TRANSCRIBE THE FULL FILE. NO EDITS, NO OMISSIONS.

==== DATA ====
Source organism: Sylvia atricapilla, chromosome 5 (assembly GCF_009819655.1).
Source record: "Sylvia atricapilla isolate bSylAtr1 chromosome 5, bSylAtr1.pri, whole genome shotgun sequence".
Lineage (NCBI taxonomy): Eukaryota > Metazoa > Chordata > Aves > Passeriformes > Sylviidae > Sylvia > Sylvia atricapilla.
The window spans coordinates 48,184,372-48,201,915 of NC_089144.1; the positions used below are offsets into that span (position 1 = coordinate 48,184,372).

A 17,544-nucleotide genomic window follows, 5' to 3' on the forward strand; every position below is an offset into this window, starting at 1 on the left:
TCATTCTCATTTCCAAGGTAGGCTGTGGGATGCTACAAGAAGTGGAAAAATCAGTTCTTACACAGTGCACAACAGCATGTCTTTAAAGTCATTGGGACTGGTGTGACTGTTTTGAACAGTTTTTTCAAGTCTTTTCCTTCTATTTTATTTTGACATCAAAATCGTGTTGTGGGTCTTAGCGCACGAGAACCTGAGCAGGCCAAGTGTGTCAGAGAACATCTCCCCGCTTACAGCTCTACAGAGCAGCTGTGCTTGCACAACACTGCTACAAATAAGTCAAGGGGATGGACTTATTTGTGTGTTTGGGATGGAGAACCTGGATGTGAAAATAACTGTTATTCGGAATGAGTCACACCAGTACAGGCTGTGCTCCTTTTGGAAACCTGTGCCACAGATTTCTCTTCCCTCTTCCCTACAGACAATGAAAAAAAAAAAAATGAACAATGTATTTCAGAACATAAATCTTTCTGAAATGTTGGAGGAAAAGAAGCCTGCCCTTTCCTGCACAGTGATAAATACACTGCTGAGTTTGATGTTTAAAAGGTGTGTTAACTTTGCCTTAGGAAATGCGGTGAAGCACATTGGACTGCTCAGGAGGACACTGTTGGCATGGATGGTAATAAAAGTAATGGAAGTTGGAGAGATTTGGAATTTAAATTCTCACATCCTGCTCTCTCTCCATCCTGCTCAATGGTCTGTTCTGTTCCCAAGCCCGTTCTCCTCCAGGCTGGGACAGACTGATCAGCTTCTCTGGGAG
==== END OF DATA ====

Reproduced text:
Source organism: Sylvia atricapilla, chromosome 5 (assembly GCF_009819655.1).
Source record: "Sylvia atricapilla isolate bSylAtr1 chromosome 5, bSylAtr1.pri, whole genome shotgun sequence".
Lineage (NCBI taxonomy): Eukaryota > Metazoa > Chordata > Aves > Passeriformes > Sylviidae > Sylvia > Sylvia atricapilla.
The window spans coordinates 48,184,372-48,201,915 of NC_089144.1; the positions used below are offsets into that span (position 1 = coordinate 48,184,372).

A 17,544-nucleotide genomic window follows, 5' to 3' on the forward strand; every position below is an offset into this window, starting at 1 on the left:
TCATTCTCATTTCCAAGGTAGGCTGTGGGATGCTACAAGAAGTGGAAAAATCAGTTCTTACACAGTGCACAACAGCATGTCTTTAAAGTCATTGGGACTGGTGTGACTGTTTTGAACAGTTTTTTCAAGTCTTTTCCTTCTATTTTATTTTGACATCAAAATCGTGTTGTGGGTCTTAGCGCACGAGAACCTGAGCAGGCCAAGTGTGTCAGAGAACATCTCCCCGCTTACAGCTCTACAGAGCAGCTGTGCTTGCACAACACTGCTACAAATAAGTCAAGGGGATGGACTTATTTGTGTGTTTGGGATGGAGAACCTGGATGTGAAAATAACTGTTATTCGGAATGAGTCACACCAGTACAGGCTGTGCTCCTTTTGGAAACCTGTGCCACAGATTTCTCTTCCCTCTTCCCTACAGACAATGAAAAAAAAAAAAATGAACAATGTATTTCAGAACATAAATCTTTCTGAAATGTTGGAGGAAAAGAAGCCTGCCCTTTCCTGCACAGTGATAAATACACTGCTGAGTTTGATGTTTAAAAGGTGTGTTAACTTTGCCTTAGGAAATGCGGTGAAGCACATTGGACTGCTCAGGAGGACACTGTTGGCATGGATGGTAATAAAAGTAATGGAAGTTGGAGAGATTTGGAATTTAAATTCTCACATCCTGCTCTCTCTCCATCCTGCTCAATGGTCTGTTCTGTTCCCAAGCCCGTTCTCCTCCAGGCTGGGACAGACTGATCAGCTTCTCTGGGAG